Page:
Ethiopia is opening the state-owned telecommunications company and airline to foreign investors for the first time, a move that indicates new Prime Minister Abiy Ahmed is more receptive to outside interests in Africaâ€™s second-most populous nation.
According to Bloomberg, Ethiopia will sell minority stakes to foreign and domestic investors in state monopolies such Ethio Telecom and Ethiopian Airlines Enterprise, the continentâ€™s biggest airline, as well as Ethiopian Shipping & Logistics Services Enterprise, the state-run Ethiopian News Agency said lateÂ Tuesday, citing the ruling Ethiopian Peopleâ€™s Revolutionary Democratic Front.
â€œForeigners with knowledge and foreign capital can play a critical role in our growth,â€ it said.
The East African country of more than 100 million people has long been a target of the biggest phone companies in Africa, includingÂ MTN Group Ltd.Â and Vodacom Group Ltd., the largest by sales and market value respectively. The government has until now been strict about keeping the industries in-house, but there are signs itâ€™s opening up to the world since Abiyâ€™s rise to power earlier this year.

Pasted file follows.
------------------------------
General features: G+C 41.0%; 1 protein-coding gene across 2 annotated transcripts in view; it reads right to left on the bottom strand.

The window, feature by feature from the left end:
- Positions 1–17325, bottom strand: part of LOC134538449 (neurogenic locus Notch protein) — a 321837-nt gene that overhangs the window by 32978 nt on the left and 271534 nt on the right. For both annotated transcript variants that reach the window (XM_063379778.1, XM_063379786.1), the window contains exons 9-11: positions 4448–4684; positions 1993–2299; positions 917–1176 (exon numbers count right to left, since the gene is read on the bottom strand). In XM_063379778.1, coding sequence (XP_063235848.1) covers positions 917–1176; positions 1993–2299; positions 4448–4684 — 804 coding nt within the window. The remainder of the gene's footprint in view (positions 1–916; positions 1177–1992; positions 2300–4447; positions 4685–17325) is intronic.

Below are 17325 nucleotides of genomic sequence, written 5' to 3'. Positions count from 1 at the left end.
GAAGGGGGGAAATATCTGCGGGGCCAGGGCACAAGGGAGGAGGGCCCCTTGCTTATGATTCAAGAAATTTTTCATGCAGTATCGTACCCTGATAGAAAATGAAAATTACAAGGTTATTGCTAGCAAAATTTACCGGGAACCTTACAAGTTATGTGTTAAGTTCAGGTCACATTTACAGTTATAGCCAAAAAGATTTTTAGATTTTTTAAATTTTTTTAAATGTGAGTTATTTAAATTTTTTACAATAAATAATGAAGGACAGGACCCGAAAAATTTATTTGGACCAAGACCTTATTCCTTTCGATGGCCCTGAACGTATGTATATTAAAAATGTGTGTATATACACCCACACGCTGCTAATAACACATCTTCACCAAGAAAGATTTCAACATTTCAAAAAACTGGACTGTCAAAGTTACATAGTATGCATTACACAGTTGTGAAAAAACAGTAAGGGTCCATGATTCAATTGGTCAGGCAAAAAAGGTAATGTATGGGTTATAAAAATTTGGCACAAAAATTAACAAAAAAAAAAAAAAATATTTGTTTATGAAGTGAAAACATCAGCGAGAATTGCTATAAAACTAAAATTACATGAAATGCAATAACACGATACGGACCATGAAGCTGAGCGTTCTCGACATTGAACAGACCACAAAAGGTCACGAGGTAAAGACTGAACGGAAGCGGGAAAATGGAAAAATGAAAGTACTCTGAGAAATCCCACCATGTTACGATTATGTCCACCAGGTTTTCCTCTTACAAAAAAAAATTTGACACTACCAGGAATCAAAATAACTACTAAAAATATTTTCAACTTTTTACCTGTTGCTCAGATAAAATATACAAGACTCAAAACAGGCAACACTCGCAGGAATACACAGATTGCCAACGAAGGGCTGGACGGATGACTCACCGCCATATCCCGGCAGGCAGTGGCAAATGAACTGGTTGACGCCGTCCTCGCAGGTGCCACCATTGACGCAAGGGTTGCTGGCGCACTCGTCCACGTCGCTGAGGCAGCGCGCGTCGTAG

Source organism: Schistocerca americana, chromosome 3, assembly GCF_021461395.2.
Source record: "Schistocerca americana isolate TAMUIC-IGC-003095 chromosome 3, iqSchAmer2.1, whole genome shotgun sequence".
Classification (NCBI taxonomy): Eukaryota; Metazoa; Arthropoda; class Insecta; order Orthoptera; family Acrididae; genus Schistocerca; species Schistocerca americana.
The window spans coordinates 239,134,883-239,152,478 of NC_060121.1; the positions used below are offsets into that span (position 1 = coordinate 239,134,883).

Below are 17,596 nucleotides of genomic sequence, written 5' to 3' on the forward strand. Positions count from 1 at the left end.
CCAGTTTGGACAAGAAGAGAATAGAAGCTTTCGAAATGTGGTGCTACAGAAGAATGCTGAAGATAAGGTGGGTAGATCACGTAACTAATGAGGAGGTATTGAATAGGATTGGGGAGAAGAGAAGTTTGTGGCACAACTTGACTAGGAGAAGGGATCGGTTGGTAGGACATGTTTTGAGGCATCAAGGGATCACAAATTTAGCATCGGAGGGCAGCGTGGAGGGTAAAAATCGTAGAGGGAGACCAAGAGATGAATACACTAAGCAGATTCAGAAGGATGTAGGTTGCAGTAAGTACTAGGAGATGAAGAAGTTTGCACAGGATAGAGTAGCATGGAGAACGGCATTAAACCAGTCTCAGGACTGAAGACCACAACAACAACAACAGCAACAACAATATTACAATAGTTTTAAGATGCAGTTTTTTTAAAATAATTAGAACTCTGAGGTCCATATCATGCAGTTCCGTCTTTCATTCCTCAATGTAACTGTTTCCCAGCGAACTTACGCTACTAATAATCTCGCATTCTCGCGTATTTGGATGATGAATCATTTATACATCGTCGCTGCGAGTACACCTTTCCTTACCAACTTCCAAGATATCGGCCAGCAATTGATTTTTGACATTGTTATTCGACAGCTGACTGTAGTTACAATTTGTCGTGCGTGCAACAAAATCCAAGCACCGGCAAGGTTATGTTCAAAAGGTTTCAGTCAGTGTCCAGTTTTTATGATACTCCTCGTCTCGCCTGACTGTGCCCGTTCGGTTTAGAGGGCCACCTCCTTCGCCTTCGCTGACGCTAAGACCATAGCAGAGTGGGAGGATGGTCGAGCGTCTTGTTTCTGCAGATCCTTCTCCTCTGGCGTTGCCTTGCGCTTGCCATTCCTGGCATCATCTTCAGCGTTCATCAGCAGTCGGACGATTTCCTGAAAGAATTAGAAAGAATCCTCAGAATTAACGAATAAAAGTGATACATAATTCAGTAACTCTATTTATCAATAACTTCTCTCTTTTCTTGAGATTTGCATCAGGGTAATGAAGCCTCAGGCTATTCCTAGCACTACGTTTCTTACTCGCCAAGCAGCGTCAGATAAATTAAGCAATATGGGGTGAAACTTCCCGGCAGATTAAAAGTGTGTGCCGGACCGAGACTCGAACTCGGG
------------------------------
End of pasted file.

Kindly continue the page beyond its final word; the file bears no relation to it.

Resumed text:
The move hints at Abiyâ€™s intent for the nation ranked by the International Monetary Fund as Africaâ€™s fastest-growing economy. Heâ€™s already reduced the role of Ethiopiaâ€™s military in construction and similar projects, and lifted a state of emergency introduced after former Prime Minister Hailemariam Desalegn quit in February.
Ethiopian Airlines has turned the nationâ€™s capital, Addis Ababa, into Africaâ€™s equivalent of the Persian Gulf hubs, linking almost 70 global cities with almost 60 across the continent. Itâ€™s also planning to take equity stakes in new operators in Zambia, Chad, Mozambique and Guinea.
AlsoÂ on Tuesday, Ethiopia agreed to implement a peace deal signed at the turn of the century with Eritrea after Abiy undertook two months ago to normalise relations with its neighbouring long-time foe. The deal was originally signed in 2000 to end a two-year border war that killed thousands of people.